In A Public Health Crisis, "Match Day" For Medical Students Moves Online

Around greater Boston, thousands of fourth-year medical students found out where life will take them next in the thick of the coronavirus outbreak.

Because of the outbreak, "match day" — what can be a raucous, in-person celebration as students' residency placements are announced — had to move online.

These students, of course, are apt to take the medical crisis especially seriously. Still, it was painful to cancel an event that serve as a cathartic release after the slow grind of medical school. And the logistics of a virtual match day can be complicated.

At Tufts, fourth-year students gathered to watch speeches from their deans, then opened their letters simultaneously.

Stephanie Cohen was sad to be apart from her mother, who inspired her to enter the medical field. But since "she's immunocompromised and lives in Chicago," Cohen said, "I FaceTimed her in on my laptop." Cohen was placed into her first-choice program: the general surgery residency at Beth Israel and Harvard.

Over at Boston University School of Medicine, match-day organizer Chase Kahn figured that online platforms like Zoom "would have been too much for 200 students and their families. So we decided, everyone's gonna have their own exclusive match day with their families and close loved ones."

At Kahn's version, more than a dozen family members and friends had crowded around their webcams before the email was supposed to arrive. From her home in South Florida, his mother Fern held court.

Kahn applied for residencies in otolaryngology, a highly competitive speciality. So there was palpable anxiety on the call — more than once, Fern said, “Oh my gosh, I can’t breathe."

The email arrived a few minutes early, and the group broke out into a chorus of cheers. Through the workings of an algorithm, Kahn had been placed at his first choice, Thomas Jefferson Hospital in Philadelphia. As the cheering subsided, people put on Phillies caps that Kahn’s father had shipped out in anticipation, with some worries about jinxing it.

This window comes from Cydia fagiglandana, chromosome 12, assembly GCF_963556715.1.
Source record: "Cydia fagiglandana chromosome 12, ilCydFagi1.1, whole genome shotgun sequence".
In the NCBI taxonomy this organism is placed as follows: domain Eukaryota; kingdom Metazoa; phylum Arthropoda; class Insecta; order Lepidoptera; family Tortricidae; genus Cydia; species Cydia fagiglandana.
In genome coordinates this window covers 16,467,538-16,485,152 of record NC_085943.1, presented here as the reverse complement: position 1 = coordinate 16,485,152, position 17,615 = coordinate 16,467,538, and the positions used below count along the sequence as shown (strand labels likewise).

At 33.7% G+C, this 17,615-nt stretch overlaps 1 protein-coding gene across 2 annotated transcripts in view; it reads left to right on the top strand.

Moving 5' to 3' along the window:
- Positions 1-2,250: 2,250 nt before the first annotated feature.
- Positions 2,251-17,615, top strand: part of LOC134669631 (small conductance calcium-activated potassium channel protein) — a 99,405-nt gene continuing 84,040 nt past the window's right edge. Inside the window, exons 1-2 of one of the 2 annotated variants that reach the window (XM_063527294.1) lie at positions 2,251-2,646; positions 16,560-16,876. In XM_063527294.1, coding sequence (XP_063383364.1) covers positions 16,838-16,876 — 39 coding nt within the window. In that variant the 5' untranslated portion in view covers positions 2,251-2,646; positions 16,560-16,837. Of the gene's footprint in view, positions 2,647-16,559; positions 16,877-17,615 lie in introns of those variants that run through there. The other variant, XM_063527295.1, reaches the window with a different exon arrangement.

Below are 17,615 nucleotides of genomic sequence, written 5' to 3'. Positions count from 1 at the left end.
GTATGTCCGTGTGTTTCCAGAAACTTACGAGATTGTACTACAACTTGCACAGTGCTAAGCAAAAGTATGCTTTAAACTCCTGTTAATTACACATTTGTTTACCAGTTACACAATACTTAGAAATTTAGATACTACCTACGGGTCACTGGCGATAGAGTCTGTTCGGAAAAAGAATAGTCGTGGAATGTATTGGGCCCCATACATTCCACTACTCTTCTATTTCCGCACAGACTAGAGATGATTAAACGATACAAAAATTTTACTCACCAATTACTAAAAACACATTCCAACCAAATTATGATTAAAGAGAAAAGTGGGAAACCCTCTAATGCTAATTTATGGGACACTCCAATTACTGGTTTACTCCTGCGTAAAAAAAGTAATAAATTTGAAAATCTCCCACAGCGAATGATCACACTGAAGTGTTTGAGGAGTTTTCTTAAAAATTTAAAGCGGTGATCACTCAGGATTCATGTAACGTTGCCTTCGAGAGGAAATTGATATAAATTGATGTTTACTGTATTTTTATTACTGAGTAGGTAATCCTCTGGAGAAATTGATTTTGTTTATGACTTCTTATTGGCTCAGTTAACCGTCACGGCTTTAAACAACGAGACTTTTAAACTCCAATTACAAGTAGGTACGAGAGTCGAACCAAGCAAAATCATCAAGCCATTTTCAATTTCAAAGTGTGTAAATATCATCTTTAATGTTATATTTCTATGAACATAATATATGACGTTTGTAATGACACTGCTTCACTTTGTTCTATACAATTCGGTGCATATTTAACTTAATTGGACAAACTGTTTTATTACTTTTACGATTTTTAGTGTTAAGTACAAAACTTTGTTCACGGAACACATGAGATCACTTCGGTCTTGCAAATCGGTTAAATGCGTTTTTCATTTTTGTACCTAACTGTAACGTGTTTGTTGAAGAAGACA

Chase Kahn and Maria D'Amico celebrate their double match at Jefferson Hospital in Philadelphia. (Courtesy Chase Kahn)
Chase Kahn and Maria D'Amico celebrate their double match at Jefferson Hospital in Philadelphia. (Courtesy Chase Kahn)

Kahn met his girlfriend, Maria D'Amico, in medical school and she had matched early to Jefferson's urology program. Now — against the odds — the couple can move together and nearer to family. Maria’s father, Anthony, said after several years, he'll welcome being just a forty-minute drive from his daughter.

Kahn and his cochair on BU's match day committee tried to liven up the day in other ways: they went to Cameo, a marketplace for short, personalized videos from celebrities. If they couldn't celebrate in person, they could get (remote) best wishes from celebrities like Celtics center Enes Kanter, former Red Sox center fielder Johnny Damon, and Chris Harrison, host of ABC's Bachelor franchise.

Kahn said he couldn't be happier with the result. But he also said the ongoing health crisis makes his class all the more eager to get to work. For now, they're helping attending physicians with child care and logistics. But he pointed to Italy as a case in which medical students and recent graduates were fast-tracked into hospitals to join the fight.

So while they'll need to be in Philadelphia by mid-June, Kahn said he and Maria are ready for anything: "If they need extra hands on deck, technically we could start earlier and help out.”

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Max Larkin Reporter, Education
Max Larkin was an education reporter for WBUR.



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